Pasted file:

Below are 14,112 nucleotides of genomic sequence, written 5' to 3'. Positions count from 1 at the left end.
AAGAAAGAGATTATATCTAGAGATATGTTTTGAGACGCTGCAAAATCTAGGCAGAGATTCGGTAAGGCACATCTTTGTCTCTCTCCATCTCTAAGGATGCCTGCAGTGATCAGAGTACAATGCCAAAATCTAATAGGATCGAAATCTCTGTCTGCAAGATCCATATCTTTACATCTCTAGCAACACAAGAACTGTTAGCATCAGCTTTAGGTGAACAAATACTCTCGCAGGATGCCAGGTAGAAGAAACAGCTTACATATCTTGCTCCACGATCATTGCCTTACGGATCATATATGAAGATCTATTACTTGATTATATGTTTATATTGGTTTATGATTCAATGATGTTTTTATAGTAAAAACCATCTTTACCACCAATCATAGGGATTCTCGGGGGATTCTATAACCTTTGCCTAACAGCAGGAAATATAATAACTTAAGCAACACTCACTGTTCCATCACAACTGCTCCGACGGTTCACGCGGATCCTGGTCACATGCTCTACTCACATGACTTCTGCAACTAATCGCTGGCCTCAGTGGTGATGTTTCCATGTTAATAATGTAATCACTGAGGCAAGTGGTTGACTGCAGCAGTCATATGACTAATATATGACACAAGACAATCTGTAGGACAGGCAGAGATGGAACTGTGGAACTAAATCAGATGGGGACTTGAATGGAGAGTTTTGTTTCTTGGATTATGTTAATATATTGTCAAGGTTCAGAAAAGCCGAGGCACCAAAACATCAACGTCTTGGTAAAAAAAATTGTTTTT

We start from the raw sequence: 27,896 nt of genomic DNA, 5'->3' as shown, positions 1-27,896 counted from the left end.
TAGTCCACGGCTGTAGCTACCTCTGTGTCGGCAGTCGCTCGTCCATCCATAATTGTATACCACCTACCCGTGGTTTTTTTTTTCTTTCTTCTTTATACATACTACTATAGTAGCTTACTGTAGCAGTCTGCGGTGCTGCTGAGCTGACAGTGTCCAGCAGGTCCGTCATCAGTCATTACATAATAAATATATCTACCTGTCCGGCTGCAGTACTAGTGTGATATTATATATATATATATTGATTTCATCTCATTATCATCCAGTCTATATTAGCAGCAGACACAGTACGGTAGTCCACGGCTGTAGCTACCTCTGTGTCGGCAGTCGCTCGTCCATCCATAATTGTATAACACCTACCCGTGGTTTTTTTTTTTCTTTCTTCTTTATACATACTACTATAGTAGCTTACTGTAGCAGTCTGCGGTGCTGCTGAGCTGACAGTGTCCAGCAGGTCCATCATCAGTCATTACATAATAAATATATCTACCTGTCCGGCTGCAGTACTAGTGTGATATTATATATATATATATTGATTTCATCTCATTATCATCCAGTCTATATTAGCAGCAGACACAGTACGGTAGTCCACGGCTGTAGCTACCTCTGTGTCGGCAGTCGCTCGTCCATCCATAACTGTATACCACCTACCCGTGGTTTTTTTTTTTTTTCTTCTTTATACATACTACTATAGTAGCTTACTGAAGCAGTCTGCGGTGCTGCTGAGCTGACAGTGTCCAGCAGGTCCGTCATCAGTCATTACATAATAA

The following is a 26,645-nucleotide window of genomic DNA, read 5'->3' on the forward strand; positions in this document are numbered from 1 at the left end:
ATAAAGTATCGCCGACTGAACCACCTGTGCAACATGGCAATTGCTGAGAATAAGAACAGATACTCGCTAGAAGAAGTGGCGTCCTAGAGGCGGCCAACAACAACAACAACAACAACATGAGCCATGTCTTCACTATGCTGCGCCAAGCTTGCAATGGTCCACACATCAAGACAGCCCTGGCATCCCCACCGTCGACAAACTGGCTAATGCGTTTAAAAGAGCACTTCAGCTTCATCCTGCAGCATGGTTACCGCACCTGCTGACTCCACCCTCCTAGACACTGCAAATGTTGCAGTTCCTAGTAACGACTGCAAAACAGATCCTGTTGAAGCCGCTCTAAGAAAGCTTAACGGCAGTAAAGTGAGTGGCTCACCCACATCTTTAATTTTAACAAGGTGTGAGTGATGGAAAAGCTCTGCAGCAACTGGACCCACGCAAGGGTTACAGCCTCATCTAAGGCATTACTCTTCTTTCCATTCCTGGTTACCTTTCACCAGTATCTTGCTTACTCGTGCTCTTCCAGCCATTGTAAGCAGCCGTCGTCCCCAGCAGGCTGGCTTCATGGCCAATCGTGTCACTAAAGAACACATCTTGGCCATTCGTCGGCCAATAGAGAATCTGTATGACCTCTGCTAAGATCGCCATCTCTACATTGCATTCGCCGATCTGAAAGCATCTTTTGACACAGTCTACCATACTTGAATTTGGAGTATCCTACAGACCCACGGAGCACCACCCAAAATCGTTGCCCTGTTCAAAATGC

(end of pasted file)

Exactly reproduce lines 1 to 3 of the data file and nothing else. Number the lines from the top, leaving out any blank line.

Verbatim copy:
Below are 14,112 nucleotides of genomic sequence, written 5' to 3'. Positions count from 1 at the left end.
AAGAAAGAGATTATATCTAGAGATATGTTTTGAGACGCTGCAAAATCTAGGCAGAGATTCGGTAAGGCACATCTTTGTCTCTCTCCATCTCTAAGGATGCCTGCAGTGATCAGAGTACAATGCCAAAATCTAATAGGATCGAAATCTCTGTCTGCAAGATCCATATCTTTACATCTCTAGCAACACAAGAACTGTTAGCATCAGCTTTAGGTGAACAAATACTCTCGCAGGATGCCAGGTAGAAGAAACAGCTTACATATCTTGCTCCACGATCATTGCCTTACGGATCATATATGAAGATCTATTACTTGATTATATGTTTATATTGGTTTATGATTCAATGATGTTTTTATAGTAAAAACCATCTTTACCACCAATCATAGGGATTCTCGGGGGATTCTATAACCTTTGCCTAACAGCAGGAAATATAATAACTTAAGCAACACTCACTGTTCCATCACAACTGCTCCGACGGTTCACGCGGATCCTGGTCACATGCTCTACTCACATGACTTCTGCAACTAATCGCTGGCCTCAGTGGTGATGTTTCCATGTTAATAATGTAATCACTGAGGCAAGTGGTTGACTGCAGCAGTCATATGACTAATATATGACACAAGACAATCTGTAGGACAGGCAGAGATGGAACTGTGGAACTAAATCAGATGGGGACTTGAATGGAGAGTTTTGTTTCTTGGATTATGTTAATATATTGTCAAGGTTCAGAAAAGCCGAGGCACCAAAACATCAACGTCTTGGTAAAAAAAATTGTTTTT

We start from the raw sequence: 27,896 nt of genomic DNA, 5'->3' as shown, positions 1-27,896 counted from the left end.